The events of Gypsy Rose Lee’s life are fantastic in the most literal sense of the word: they seem to be part of a fantasy. Because she wrote them in a memoir, they are supposed to be entirely true. But with a little additional outside reading, conflicting accounts mar Gypsy’s credibility. Of course, any firsthand account is going to be subjective. But can a memoir be true without being factually accurate?
Rachel Shteir tears some of Gypsy’s assertions to shreds—or, rather, pokes holes in them from a sadly skeptical point of view. A fantastic example of this their accounts of Gypsy’s striptease number, “Lonely Little Eve.” Gypsy recounts carefully enticing men in the house to take bites of her apple, and impulsively tossing the core to a man in a box, who leaned out too far and fell into the orchestra pit. He emerged unhurt to applause. Shteir asserts that this man was a plant. This is, of course, far more likely than Gypsy’s tale of impulse and show-lady-ship. The difference brings Gypsy’s goals clearly into focus: she writes for show, and telling a good story. Gypsy’s version is exactly what the audience would have seen. Perhaps an audience member would have concluded that the falling man was a plant, but ultimately it doesn’t matter.
Shteir doesn’t use this as an example of how Gypsy was a sham artist, though. She says that Gypsy “teased and then revealed that her teasing was just a sham” (181). Shteir actually gives more credit to Gypsy’s intellect, whereas Gypsy paints herself simply as a magnetic, irresistible stage presence. Gypsy’s story is simply mystical, while Shteir’s is logical and much more likely.
Gypsy’s memoirs are full of other stories that are much more unlikely. More fascinating than the unlikely ones, though, are the accounts of her other family members, particularly her mother. Gypsy writes of her own childhood with innocence that belies her actual feelings of the period. Most pointedly, she does not judge her mother. Mama Rose pushes her children brutally and drives a relentless publicity machine, but when writing of her childhood, Gypsy has little to say that isn’t good about her mother. Her little sister is blatantly favored, and the girls are trucked around the country living in hotels with meals cooked over Sterno cans. But Gypsy allows the readers to judge on their own.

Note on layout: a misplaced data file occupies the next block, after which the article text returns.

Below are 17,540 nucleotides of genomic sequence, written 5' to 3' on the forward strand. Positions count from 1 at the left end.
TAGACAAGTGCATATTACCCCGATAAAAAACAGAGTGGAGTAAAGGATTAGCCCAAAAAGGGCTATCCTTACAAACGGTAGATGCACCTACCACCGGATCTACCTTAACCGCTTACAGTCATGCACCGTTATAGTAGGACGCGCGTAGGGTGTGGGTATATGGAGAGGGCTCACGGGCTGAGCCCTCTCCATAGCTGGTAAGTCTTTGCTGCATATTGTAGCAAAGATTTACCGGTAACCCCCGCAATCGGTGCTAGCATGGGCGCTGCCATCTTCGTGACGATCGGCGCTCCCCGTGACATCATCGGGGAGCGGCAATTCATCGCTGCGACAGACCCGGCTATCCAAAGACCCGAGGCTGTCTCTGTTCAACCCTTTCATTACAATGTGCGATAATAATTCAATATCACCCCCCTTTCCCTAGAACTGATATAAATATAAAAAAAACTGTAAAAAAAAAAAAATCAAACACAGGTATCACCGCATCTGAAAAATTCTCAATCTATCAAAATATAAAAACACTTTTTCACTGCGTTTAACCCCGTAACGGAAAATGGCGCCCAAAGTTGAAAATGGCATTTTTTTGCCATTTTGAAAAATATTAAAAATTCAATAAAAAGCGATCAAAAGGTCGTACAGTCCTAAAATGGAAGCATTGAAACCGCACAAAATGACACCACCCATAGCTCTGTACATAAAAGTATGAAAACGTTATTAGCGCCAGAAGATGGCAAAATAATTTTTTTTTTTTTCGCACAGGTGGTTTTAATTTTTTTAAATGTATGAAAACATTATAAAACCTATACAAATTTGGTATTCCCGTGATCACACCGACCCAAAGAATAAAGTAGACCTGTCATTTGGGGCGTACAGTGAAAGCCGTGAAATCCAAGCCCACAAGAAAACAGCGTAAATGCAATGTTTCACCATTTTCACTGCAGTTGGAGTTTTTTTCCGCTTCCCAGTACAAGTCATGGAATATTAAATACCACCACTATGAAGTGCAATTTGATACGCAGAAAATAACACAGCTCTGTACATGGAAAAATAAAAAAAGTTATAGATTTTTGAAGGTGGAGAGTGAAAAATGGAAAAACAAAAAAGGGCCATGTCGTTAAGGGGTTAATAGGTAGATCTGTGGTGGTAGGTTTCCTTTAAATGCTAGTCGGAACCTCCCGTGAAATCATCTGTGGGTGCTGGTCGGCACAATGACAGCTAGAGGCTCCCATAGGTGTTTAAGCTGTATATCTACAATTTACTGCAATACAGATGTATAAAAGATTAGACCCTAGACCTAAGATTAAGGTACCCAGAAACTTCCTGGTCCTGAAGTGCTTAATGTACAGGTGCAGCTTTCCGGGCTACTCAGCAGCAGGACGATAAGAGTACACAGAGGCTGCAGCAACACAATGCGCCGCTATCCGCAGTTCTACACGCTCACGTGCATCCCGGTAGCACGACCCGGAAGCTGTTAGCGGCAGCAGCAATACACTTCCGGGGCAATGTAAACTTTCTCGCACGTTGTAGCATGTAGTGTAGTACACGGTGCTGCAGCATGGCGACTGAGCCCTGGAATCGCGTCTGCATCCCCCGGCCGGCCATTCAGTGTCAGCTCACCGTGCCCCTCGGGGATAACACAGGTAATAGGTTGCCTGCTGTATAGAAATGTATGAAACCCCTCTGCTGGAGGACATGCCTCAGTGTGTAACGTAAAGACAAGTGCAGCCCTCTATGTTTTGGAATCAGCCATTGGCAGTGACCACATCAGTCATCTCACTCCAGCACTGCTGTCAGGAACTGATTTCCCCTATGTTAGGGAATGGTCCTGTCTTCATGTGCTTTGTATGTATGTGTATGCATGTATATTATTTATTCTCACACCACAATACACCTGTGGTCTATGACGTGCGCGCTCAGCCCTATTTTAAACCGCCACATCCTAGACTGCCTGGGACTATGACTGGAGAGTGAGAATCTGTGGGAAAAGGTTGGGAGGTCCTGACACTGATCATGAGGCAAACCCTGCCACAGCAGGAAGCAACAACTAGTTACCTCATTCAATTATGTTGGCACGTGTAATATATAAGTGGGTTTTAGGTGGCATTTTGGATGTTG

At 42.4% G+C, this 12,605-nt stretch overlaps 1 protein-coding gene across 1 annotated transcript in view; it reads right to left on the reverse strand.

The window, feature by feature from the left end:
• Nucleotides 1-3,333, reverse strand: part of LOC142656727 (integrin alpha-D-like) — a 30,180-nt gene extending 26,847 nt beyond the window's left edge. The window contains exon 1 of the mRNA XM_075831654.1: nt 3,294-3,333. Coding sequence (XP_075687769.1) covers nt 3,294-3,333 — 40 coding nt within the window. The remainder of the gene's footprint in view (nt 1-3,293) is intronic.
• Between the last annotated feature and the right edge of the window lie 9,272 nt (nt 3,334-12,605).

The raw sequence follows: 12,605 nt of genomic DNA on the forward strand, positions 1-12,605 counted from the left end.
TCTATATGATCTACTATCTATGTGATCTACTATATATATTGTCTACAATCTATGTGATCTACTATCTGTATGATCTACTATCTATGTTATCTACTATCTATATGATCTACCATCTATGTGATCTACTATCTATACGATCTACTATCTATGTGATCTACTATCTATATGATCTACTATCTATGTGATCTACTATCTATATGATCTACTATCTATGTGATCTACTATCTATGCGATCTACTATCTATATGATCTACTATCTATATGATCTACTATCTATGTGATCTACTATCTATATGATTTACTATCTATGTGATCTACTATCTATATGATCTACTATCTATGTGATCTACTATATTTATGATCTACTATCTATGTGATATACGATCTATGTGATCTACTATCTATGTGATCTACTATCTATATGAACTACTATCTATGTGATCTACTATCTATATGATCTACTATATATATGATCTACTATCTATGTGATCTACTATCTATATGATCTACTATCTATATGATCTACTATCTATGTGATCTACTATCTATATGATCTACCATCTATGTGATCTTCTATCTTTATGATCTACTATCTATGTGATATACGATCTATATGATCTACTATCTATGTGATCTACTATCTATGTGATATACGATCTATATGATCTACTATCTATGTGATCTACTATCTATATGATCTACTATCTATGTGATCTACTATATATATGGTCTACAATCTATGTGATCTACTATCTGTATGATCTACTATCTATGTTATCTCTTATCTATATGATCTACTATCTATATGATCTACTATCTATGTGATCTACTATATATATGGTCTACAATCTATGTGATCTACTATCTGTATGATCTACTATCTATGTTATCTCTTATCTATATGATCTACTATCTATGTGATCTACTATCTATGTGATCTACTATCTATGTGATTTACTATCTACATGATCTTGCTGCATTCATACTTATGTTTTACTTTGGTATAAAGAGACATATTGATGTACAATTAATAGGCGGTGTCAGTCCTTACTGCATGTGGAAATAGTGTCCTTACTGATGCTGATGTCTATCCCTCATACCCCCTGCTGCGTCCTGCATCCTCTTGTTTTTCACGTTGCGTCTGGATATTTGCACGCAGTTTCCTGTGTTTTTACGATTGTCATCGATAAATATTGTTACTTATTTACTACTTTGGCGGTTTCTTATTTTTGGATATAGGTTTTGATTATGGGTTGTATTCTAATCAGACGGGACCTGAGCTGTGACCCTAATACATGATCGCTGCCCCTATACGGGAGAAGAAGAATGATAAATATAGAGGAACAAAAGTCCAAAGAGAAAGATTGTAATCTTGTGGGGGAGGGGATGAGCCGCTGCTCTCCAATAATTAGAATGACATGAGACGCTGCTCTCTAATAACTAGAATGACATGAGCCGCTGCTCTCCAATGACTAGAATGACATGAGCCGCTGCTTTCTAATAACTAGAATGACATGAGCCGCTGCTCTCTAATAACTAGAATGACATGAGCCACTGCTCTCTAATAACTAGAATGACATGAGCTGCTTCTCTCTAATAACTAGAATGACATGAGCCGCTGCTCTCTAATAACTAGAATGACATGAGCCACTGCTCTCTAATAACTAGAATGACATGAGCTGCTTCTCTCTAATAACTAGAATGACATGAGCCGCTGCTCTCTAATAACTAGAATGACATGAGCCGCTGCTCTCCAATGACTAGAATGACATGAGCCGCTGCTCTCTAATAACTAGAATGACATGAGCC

Overall, Gypsy’s memoirs can be critiqued for inaccuracy, but I think that’s foolish. To do so is missing the point. Throughout her childhood, Mama Rose bent the truth for the sake of the show and publicity. Gypsy retained that when she grew up. And even with her memoirs, which may be rife with factual inaccuracies, Gypsy’s falsehoods are told for the sake of the show. And even though every word might not be what happened, I believe that they are true to her and her experiences. And ultimately, the objective truth matters so much less than the subjective truth. That’s what makes a good story. That’s what gives us humanity. And that is what makes Gyspy Rose Lee a legend.